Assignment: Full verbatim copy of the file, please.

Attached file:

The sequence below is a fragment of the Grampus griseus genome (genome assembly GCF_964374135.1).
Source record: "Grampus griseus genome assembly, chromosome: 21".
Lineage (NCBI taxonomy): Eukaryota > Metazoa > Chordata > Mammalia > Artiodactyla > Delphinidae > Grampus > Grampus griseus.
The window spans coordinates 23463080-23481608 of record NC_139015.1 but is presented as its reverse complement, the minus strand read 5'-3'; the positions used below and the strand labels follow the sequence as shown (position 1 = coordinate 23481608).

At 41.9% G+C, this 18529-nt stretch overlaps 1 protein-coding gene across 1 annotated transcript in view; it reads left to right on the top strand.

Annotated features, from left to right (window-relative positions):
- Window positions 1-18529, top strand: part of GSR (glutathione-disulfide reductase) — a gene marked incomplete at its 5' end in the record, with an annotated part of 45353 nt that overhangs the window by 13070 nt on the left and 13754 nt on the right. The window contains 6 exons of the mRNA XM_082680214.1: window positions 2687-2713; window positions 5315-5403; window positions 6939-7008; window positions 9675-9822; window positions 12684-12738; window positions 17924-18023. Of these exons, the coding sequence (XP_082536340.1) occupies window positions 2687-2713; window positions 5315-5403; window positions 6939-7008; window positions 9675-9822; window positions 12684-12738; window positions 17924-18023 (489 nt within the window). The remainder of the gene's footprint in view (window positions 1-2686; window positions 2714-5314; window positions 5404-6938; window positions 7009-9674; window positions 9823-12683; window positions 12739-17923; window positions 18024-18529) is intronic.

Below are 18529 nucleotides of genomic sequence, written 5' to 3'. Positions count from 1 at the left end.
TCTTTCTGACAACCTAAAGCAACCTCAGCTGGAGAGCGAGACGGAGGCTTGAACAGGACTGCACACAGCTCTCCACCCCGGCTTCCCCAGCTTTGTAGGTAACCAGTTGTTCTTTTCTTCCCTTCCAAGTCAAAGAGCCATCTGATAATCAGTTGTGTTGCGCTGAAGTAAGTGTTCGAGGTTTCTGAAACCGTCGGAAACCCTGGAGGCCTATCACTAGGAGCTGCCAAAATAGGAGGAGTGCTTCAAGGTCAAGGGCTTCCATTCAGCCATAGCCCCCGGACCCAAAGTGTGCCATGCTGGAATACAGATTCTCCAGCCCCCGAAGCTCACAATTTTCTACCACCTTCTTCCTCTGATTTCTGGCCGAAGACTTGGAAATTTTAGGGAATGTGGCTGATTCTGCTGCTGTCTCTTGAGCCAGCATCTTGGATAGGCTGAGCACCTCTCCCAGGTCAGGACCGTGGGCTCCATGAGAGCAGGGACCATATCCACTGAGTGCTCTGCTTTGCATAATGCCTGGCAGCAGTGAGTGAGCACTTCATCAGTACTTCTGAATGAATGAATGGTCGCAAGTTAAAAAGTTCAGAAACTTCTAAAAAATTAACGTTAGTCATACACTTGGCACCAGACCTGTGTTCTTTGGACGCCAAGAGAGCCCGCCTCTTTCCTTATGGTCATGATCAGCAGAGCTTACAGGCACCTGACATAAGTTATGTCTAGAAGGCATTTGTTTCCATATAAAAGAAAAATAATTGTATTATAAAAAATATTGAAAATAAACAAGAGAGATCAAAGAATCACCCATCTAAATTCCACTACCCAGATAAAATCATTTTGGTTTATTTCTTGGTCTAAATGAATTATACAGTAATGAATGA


The sequence below is a fragment of the Grampus griseus genome (genome assembly GCF_964374135.1).
Source record: "Grampus griseus genome assembly, chromosome: 21".
Lineage (NCBI taxonomy): Eukaryota > Metazoa > Chordata > Mammalia > Artiodactyla > Delphinidae > Grampus > Grampus griseus.
The window spans coordinates 23463080-23481608 of record NC_139015.1 but is presented as its reverse complement, the minus strand read 5'-3'; the positions used below and the strand labels follow the sequence as shown (position 1 = coordinate 23481608).

At 41.9% G+C, this 18529-nt stretch overlaps 1 protein-coding gene across 1 annotated transcript in view; it reads left to right on the top strand.

Annotated features, from left to right (window-relative positions):
- Window positions 1-18529, top strand: part of GSR (glutathione-disulfide reductase) — a gene marked incomplete at its 5' end in the record, with an annotated part of 45353 nt that overhangs the window by 13070 nt on the left and 13754 nt on the right. The window contains 6 exons of the mRNA XM_082680214.1: window positions 2687-2713; window positions 5315-5403; window positions 6939-7008; window positions 9675-9822; window positions 12684-12738; window positions 17924-18023. Of these exons, the coding sequence (XP_082536340.1) occupies window positions 2687-2713; window positions 5315-5403; window positions 6939-7008; window positions 9675-9822; window positions 12684-12738; window positions 17924-18023 (489 nt within the window). The remainder of the gene's footprint in view (window positions 1-2686; window positions 2714-5314; window positions 5404-6938; window positions 7009-9674; window positions 9823-12683; window positions 12739-17923; window positions 18024-18529) is intronic.

Below are 18529 nucleotides of genomic sequence, written 5' to 3'. Positions count from 1 at the left end.
TCTTTCTGACAACCTAAAGCAACCTCAGCTGGAGAGCGAGACGGAGGCTTGAACAGGACTGCACACAGCTCTCCACCCCGGCTTCCCCAGCTTTGTAGGTAACCAGTTGTTCTTTTCTTCCCTTCCAAGTCAAAGAGCCATCTGATAATCAGTTGTGTTGCGCTGAAGTAAGTGTTCGAGGTTTCTGAAACCGTCGGAAACCCTGGAGGCCTATCACTAGGAGCTGCCAAAATAGGAGGAGTGCTTCAAGGTCAAGGGCTTCCATTCAGCCATAGCCCCCGGACCCAAAGTGTGCCATGCTGGAATACAGATTCTCCAGCCCCCGAAGCTCACAATTTTCTACCACCTTCTTCCTCTGATTTCTGGCCGAAGACTTGGAAATTTTAGGGAATGTGGCTGATTCTGCTGCTGTCTCTTGAGCCAGCATCTTGGATAGGCTGAGCACCTCTCCCAGGTCAGGACCGTGGGCTCCATGAGAGCAGGGACCATATCCACTGAGTGCTCTGCTTTGCATAATGCCTGGCAGCAGTGAGTGAGCACTTCATCAGTACTTCTGAATGAATGAATGGTCGCAAGTTAAAAAGTTCAGAAACTTCTAAAAAATTAACGTTAGTCATACACTTGGCACCAGACCTGTGTTCTTTGGACGCCAAGAGAGCCCGCCTCTTTCCTTATGGTCATGATCAGCAGAGCTTACAGGCACCTGACATAAGTTATGTCTAGAAGGCATTTGTTTCCATATAAAAGAAAAATAATTGTATTATAAAAAATATTGAAAATAAACAAGAGAGATCAAAGAATCACCCATCTAAATTCCACTACCCAGATAAAATCATTTTGGTTTATTTCTTGGTCTAAATGAATTATACAGTAATGAATGA